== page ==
The Indian government approved the controversial clean-up proposal for the site where a gas leak killed thousands in 1984.
The plan to have five special flights take the toxic waste to an as yet unnamed disposal site in Germany was approved by India's Interior Minister P. Chidamabaram and other senior ministers at a meeting in New Delhi.
"The ministers have given a green signal," a senior ministry official told news agency AFP, declining to be named. Other sources say the Indian government will pay €3.6 million for the project.
"The German Society for International Cooperation (GIZ) has been awarded the contract to transport the waste to Germany for disposal," he said.
Bonn-based GIZ is a government-run enterprise that works on international environmental issues and sustainable development.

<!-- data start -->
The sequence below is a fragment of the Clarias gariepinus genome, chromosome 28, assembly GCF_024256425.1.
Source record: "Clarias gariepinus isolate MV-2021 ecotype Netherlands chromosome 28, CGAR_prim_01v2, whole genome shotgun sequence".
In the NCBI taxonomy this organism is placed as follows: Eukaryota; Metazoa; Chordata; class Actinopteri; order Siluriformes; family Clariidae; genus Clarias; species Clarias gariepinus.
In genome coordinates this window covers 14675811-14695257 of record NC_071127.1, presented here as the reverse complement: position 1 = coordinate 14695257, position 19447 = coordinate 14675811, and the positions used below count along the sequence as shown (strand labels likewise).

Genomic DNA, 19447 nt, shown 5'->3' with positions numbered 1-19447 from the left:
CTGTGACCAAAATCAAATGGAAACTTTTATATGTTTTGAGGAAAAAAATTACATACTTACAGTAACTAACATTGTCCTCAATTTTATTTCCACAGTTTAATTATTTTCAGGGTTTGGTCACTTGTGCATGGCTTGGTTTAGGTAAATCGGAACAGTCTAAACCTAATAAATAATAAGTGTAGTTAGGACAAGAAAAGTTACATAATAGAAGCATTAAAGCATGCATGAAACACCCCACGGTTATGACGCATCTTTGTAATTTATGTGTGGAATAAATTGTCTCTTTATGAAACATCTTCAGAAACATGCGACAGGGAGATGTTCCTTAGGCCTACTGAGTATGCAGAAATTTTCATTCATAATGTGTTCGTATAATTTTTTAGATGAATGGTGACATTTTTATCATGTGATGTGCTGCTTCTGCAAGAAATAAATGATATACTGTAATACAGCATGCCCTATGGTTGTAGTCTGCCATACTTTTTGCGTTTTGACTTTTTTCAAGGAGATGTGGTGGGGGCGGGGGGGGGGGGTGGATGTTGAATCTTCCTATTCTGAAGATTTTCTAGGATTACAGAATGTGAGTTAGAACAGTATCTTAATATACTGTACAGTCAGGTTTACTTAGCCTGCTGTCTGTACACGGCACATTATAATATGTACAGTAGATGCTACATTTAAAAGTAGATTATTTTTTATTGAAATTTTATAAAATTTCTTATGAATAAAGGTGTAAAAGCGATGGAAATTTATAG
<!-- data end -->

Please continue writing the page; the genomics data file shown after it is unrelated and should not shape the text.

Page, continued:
Bhopal was the scene of the world's worst industrial accident in 1984 when the pesticide factory leaked toxic gas into nearby slums, killing thousands instantly and tens of thousands more over the following years.
Tonnes of chemical waste previously produced by the plant were left in pits around the site, polluting local water supplies. Residents have been campaigning for years for a thorough clean-up of the factory and the surrounding area.
Many experts believe that the presence of toxic waste has resulted in more birth defects and illnesses among successive generations of people living near the plant.
According to GIZ, the waste to be flown to Germany is not connected with the poison that leaked in the accident. Hans-Hermann Dube from GIZ claimed that analysis had shown the material heading for Germany contained low levels of pesticide and heavy metals.
Environmental group Greenpeace said it supported the clean-up idea but was not sure whether it made sense to send the waste to Germany.